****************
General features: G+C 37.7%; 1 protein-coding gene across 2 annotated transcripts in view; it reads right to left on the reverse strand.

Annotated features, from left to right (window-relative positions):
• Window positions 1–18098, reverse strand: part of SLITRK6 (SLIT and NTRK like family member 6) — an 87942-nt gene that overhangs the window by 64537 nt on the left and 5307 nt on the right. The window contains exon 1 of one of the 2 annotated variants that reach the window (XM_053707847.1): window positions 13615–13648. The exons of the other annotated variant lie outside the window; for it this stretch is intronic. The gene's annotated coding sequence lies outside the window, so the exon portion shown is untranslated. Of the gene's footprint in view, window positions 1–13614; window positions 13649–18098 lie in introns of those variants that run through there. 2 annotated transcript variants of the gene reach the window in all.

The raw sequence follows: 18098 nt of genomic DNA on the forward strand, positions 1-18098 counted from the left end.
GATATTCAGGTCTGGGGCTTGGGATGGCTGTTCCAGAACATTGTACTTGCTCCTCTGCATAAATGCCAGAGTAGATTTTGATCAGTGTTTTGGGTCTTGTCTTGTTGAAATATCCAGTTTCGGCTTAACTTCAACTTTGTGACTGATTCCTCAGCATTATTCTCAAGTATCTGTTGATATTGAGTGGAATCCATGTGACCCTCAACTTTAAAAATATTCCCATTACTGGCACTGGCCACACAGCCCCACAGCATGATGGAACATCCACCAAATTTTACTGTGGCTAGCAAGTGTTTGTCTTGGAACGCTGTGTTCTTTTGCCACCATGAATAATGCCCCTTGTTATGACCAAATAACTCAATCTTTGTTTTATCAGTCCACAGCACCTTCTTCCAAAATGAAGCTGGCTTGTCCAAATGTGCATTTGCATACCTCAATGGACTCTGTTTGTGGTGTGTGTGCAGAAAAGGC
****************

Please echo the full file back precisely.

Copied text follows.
General features: G+C 37.7%; 1 protein-coding gene across 2 annotated transcripts in view; it reads right to left on the reverse strand.

Annotated features, from left to right (window-relative positions):
• Window positions 1–18098, reverse strand: part of SLITRK6 (SLIT and NTRK like family member 6) — an 87942-nt gene that overhangs the window by 64537 nt on the left and 5307 nt on the right. The window contains exon 1 of one of the 2 annotated variants that reach the window (XM_053707847.1): window positions 13615–13648. The exons of the other annotated variant lie outside the window; for it this stretch is intronic. The gene's annotated coding sequence lies outside the window, so the exon portion shown is untranslated. Of the gene's footprint in view, window positions 1–13614; window positions 13649–18098 lie in introns of those variants that run through there. 2 annotated transcript variants of the gene reach the window in all.

The raw sequence follows: 18098 nt of genomic DNA on the forward strand, positions 1-18098 counted from the left end.
GATATTCAGGTCTGGGGCTTGGGATGGCTGTTCCAGAACATTGTACTTGCTCCTCTGCATAAATGCCAGAGTAGATTTTGATCAGTGTTTTGGGTCTTGTCTTGTTGAAATATCCAGTTTCGGCTTAACTTCAACTTTGTGACTGATTCCTCAGCATTATTCTCAAGTATCTGTTGATATTGAGTGGAATCCATGTGACCCTCAACTTTAAAAATATTCCCATTACTGGCACTGGCCACACAGCCCCACAGCATGATGGAACATCCACCAAATTTTACTGTGGCTAGCAAGTGTTTGTCTTGGAACGCTGTGTTCTTTTGCCACCATGAATAATGCCCCTTGTTATGACCAAATAACTCAATCTTTGTTTTATCAGTCCACAGCACCTTCTTCCAAAATGAAGCTGGCTTGTCCAAATGTGCATTTGCATACCTCAATGGACTCTGTTTGTGGTGTGTGTGCAGAAAAGGC